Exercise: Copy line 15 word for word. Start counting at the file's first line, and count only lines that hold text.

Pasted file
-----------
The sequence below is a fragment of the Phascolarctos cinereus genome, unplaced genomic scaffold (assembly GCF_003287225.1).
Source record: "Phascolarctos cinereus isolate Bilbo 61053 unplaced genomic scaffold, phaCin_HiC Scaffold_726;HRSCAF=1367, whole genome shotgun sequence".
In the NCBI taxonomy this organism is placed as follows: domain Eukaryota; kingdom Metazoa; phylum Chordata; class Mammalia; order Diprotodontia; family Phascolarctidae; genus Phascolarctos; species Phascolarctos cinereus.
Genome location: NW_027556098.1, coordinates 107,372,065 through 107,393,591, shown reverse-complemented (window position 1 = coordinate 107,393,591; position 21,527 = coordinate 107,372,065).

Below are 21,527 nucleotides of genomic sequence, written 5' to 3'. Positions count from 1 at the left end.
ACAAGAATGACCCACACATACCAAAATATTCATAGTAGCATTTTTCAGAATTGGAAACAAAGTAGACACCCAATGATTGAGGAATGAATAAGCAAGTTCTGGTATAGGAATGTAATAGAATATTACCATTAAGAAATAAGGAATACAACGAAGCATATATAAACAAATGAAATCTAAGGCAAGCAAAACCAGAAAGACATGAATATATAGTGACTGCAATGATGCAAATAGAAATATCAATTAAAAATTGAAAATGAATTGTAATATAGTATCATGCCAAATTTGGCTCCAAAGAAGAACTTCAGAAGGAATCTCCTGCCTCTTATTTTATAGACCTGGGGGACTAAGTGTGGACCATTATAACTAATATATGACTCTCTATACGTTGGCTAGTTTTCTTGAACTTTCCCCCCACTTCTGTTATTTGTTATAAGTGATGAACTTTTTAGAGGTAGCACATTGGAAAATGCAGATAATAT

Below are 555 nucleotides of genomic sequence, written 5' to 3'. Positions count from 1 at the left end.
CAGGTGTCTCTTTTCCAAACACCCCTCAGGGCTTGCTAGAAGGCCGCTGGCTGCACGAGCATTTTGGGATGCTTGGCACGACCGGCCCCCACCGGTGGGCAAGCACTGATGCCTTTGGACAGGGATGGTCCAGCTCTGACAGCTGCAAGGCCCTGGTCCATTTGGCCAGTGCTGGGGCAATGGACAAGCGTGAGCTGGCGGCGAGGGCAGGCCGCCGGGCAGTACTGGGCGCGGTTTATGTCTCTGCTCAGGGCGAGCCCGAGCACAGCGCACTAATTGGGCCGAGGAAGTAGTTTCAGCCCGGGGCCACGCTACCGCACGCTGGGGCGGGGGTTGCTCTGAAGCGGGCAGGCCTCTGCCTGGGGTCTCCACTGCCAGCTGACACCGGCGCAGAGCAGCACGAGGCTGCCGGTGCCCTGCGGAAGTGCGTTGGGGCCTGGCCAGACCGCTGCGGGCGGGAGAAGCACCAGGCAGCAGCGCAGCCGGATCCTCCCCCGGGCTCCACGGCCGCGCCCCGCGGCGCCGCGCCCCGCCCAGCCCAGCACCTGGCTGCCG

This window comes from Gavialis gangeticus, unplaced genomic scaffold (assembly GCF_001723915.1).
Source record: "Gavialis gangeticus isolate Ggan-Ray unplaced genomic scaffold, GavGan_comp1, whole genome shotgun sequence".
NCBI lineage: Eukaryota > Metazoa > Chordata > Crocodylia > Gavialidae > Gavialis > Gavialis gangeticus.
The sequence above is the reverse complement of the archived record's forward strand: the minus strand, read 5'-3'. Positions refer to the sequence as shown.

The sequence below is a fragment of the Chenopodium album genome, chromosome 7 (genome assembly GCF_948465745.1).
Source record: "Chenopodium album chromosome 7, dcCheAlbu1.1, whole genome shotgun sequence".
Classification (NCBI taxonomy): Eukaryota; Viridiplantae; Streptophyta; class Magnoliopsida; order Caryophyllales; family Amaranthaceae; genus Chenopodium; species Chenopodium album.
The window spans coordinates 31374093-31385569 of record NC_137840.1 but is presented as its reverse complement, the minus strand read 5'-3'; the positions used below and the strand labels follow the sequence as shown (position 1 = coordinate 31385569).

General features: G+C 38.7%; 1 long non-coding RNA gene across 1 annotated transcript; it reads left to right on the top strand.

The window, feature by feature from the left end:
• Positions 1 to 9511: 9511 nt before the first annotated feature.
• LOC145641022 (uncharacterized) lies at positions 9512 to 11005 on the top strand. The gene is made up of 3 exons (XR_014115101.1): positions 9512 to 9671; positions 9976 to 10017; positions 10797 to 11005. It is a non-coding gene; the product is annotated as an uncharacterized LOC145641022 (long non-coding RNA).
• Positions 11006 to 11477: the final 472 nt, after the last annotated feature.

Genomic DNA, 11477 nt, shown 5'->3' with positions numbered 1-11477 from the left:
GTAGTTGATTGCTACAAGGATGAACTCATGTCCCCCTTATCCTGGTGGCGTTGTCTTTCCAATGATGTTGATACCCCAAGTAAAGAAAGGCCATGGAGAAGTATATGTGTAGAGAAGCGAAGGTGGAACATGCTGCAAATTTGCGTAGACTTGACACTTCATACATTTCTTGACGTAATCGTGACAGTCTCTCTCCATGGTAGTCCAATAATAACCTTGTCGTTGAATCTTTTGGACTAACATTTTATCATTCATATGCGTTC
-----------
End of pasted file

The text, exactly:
Classification (NCBI taxonomy): Eukaryota; Viridiplantae; Streptophyta; class Magnoliopsida; order Caryophyllales; family Amaranthaceae; genus Chenopodium; species Chenopodium album.